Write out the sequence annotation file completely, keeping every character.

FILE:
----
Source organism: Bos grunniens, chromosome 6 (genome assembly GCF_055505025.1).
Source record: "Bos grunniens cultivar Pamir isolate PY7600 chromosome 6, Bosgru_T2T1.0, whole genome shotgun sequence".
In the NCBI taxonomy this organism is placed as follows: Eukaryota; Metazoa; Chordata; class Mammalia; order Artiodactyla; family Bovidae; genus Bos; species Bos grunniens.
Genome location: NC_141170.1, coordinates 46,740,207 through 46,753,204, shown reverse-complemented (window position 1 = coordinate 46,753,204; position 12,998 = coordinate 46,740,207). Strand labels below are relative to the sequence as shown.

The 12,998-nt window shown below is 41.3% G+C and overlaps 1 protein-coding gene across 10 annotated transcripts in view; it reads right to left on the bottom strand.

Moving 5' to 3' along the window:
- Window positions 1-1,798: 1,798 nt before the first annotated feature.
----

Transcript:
Source organism: Bos grunniens, chromosome 6 (genome assembly GCF_055505025.1).
Source record: "Bos grunniens cultivar Pamir isolate PY7600 chromosome 6, Bosgru_T2T1.0, whole genome shotgun sequence".
In the NCBI taxonomy this organism is placed as follows: Eukaryota; Metazoa; Chordata; class Mammalia; order Artiodactyla; family Bovidae; genus Bos; species Bos grunniens.
Genome location: NC_141170.1, coordinates 46,740,207 through 46,753,204, shown reverse-complemented (window position 1 = coordinate 46,753,204; position 12,998 = coordinate 46,740,207). Strand labels below are relative to the sequence as shown.

The 12,998-nt window shown below is 41.3% G+C and overlaps 1 protein-coding gene across 10 annotated transcripts in view; it reads right to left on the bottom strand.

Moving 5' to 3' along the window:
- Window positions 1-1,798: 1,798 nt before the first annotated feature.